The New Testament records of the relationship between churches and the servants of God who went forth from them in gospel service indicate sufficiently the mind of the Lord in such matters. He might have sent His servants apart from church relationship, but this was not His will. While the first missionaries went forth in simple dependence upon Him for guidance and support without being under the control or direction of a human society, yet there remained a definite connection between them and the churches with which they had been associated. In our last article we made some reference to this in the case of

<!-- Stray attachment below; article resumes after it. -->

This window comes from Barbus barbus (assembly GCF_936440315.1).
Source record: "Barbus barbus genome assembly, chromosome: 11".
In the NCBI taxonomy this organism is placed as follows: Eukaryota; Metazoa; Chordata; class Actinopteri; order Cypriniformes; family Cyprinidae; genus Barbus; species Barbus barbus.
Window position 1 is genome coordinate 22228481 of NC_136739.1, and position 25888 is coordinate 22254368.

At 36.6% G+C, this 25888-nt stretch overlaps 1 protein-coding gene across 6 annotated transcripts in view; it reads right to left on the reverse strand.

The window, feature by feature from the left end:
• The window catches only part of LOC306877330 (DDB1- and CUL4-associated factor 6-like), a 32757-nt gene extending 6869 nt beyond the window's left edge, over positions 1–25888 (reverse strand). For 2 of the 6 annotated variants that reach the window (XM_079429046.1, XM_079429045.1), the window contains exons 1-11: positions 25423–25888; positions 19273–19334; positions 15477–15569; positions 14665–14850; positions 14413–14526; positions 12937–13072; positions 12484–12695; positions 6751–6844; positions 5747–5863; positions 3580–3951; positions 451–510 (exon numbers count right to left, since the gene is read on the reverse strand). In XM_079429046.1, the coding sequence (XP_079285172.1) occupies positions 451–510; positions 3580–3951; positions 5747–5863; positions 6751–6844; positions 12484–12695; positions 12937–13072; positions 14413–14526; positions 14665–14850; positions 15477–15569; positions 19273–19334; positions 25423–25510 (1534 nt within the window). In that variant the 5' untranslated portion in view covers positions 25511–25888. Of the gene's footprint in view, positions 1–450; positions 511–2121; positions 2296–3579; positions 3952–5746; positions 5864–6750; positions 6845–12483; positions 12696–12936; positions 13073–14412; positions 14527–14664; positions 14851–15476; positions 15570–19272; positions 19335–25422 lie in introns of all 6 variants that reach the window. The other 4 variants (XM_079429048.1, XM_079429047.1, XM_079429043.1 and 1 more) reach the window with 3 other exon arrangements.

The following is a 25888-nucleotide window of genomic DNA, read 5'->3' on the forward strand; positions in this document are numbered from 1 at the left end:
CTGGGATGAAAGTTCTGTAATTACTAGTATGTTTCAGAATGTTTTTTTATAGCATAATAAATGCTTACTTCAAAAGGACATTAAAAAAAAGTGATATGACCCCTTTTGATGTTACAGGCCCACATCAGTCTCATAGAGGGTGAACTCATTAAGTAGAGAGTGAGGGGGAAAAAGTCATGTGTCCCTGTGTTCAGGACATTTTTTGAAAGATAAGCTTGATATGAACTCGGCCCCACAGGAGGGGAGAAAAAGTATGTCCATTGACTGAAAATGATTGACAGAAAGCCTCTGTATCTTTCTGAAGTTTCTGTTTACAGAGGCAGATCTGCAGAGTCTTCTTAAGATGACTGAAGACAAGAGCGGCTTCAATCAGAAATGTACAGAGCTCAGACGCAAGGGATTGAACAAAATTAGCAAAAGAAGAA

We are told that the church at Antioch ‘committed to the grace of God for the work’ these two brethren, Acts 14. 26 R.V. The circumstances in which this took place are recorded in the preceding chapter. These prospective missionaries had for some time been ministering to the Lord in the church when the call of the Holy Spirit came: ‘Separate me Barnabas and Saul for the work whereunto I have called them’, Acts 13. 2. In response to this, after a time of fasting and prayer, the elders, (In the context it is the prophets and teachers who laid hands on Barnabas and Saul. Eds.) representing the church, ‘laid hands on them’ and ‘sent them away’ (or rather, ‘let them go’). This gives evidence both of deep exercise of heart before God and of the great importance which the local church attached to the going forth of the Lord’s servants from their midst. The question might have been raised whether there was need to fast as well as pray concerning the matter when the will of God and the guidance of the Spirit were so clear. Was there anything more required than merely to obey the command to separate those who had received the call, to hold a farewell meeting and speed them on their way? Certainly more was felt to be necessary for the fulfilment of the will of the Lord. That there was fasting demands our careful consideration. The fasting was not a perfunctory rite nor an act of formal asceticism; it was a spontaneous expression of self-humiliation before God, under a sense of the great responsibility attaching to the ministry to which He was calling His servants! The exercise of heart concerning it found a fitting accompaniment in either partial or complete abstinence from food for a time. The church took no superficial view of the sending forth of missionaries. The fact of a call from God forbade that; it laid a weight of responsibility upon the hearts of His people which demanded even more than prayer. Nor must we omit to notice the significance of the